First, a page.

Turmoil is no fun. When I am in a state of turmoil, I can’t think straight; I can’t enjoy anything. I may not even be able to eat or sleep. My turmoil may at times be self-inflicted, but at other times the source is something over which I have no control. Hannah was in just such a state in the first chapter of the first book of Samuel.


There was nothing in Hannah’s life that she wanted more than to have a child, but it wasn’t happening. Her husband, Elkanah, was a great guy. It’s clear that he loved her dearly and was very sad to see the way she was suffering, “‘Why are you crying, Hannah?’ Elkanah would ask. ‘Why aren’t you eating? Why be downhearted just because you have no children? You have me—isn’t that better than having ten sons?’” (1:8) Clearly, Elkanah did not suffer from poor self-esteem!


But nothing he said or did could take away the turmoil in Hannah’s soul. It didn’t help that Elkanah’s other wife, Peninnah, would ruthlessly taunt Hannah about her barren state. There’s nothing like kicking someone when she’s down.


When the time came to offer sacrifices at the Tabernacle, Elkanah packed up the family and headed for Shiloh. No doubt it was difficult for Hannah to travel with the whole clan, especially Peninnah, so once in Shiloh, she decided to go off by herself to pray. Tears flowed from her eyes, and her lips moved as she made her silent supplication. Eli, the high priest, observed her from his seat at the entrance to the Tabernacle and added to her turmoil with a false accusation: “‘Must you come here drunk?’ he demanded. ‘Throw away your wine!’” (1:14)

Deeply distressed that the high priest would think such a thing, Hannah explained the situation, and Eli redeemed himself somewhat with an encouraging word: “In that case,” he said, “go in peace! May the God of Israel grant the request you have asked of him.” (1:17) At that very moment, peace flooded Hannah’s soul. With great excitement, she thanked Eli; she was no longer sad and no longer in turmoil. She believed Yahweh would answer her prayers and honor Eli’s words on her behalf!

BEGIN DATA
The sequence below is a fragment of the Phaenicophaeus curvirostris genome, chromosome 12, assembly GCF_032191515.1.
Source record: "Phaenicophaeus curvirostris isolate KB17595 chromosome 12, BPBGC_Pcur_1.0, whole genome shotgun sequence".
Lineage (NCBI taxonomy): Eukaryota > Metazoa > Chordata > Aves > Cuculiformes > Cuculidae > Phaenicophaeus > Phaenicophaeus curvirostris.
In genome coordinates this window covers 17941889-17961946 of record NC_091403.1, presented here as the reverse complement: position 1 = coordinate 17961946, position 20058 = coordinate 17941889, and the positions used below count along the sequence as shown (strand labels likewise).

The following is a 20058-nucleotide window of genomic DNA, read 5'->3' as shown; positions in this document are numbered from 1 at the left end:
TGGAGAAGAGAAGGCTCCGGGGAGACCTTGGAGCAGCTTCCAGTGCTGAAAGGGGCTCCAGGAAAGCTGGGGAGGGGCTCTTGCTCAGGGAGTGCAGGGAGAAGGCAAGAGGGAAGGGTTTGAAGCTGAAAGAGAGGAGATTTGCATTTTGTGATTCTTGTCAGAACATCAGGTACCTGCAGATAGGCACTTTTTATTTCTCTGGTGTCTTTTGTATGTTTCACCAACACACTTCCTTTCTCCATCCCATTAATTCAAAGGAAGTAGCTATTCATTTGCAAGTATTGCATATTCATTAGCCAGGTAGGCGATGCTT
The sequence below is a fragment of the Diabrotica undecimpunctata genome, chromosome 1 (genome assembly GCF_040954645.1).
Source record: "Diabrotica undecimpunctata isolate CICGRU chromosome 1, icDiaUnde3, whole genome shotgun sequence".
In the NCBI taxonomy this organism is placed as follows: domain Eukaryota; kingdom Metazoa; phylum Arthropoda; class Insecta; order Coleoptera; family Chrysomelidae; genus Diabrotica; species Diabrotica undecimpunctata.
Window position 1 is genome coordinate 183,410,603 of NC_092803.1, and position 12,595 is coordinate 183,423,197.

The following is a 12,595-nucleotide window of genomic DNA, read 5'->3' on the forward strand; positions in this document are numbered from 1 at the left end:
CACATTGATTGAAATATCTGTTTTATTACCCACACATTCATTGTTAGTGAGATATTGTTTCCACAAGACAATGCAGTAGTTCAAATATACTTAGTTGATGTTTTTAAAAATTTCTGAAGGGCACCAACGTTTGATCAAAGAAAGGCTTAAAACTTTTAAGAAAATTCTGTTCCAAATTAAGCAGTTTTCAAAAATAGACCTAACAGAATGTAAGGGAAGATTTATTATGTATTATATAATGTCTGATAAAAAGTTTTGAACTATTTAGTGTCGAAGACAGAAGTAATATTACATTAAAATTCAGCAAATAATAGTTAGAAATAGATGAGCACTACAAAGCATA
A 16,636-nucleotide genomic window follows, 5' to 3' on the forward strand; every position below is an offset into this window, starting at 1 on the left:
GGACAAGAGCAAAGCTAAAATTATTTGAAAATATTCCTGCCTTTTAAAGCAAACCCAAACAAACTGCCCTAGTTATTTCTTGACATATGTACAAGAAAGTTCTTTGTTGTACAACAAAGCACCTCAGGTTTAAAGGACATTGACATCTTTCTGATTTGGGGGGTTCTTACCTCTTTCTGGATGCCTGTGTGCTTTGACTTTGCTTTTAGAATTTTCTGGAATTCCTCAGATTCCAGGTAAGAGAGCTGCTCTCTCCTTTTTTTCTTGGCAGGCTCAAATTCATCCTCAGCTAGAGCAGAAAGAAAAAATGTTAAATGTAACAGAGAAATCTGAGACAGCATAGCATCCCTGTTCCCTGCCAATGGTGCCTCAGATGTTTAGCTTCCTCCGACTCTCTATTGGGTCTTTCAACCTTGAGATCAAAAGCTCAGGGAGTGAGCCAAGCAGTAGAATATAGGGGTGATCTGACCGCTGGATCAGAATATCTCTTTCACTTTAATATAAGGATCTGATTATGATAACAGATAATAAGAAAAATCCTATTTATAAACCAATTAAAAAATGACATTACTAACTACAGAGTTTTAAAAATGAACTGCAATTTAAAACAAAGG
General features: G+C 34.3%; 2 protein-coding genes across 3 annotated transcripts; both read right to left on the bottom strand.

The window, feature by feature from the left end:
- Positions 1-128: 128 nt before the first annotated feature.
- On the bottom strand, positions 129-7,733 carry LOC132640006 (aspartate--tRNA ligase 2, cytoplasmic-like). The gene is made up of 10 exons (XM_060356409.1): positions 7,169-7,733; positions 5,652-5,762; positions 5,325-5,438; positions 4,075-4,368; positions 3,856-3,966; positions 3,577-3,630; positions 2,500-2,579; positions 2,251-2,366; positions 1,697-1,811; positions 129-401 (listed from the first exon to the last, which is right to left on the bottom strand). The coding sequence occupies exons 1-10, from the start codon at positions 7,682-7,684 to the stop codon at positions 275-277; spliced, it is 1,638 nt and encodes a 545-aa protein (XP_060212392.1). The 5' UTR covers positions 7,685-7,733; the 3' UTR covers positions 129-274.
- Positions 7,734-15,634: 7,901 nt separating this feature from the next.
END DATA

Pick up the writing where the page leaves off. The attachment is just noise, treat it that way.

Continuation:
In the next chapter, Hannah is again found praying: “My heart rejoices in the LORD; in the LORD my horn is lifted high. My mouth boasts over my enemies, for I delight in your deliverance. There is no one holy like the LORD; there is no one besides you; there is no Rock like our God” (2:1-2).


“Rejoice!” “Boast!” “Delight!” Hannah was a new person; delivered from her despair, she was now basking in the peace that comes from knowing there is no one like the LORD – Yahweh Shalom – the LORD is peace!


Like Hannah, who put her trust in Yahweh, I can reach beyond myself and put my trust in the One who said to the sea, “Peace, be still,” Jesus, the Prince of Peace (Mark 4:39).


And His peace covers me like a blanket as I meditate on Psalm 146:5-10.

“But joyful are those who have the God of Israel as their helper,
whose hope is in the Lord their God.
  He made heaven and earth,
the sea, and everything in them.
He keeps every promise forever.
  He gives justice to the oppressed
and food to the hungry.
The Lord frees the prisoners.
      The Lord opens the eyes of the blind.
The Lord lifts up those who are weighed down.
The Lord loves the godly.
  The Lord protects the foreigners among us.
He cares for the orphans and widows,
but he frustrates the plans of the wicked.

The Lord will reign forever.
He will be your God, O Jerusalem, throughout the generations.

Praise the Lord!”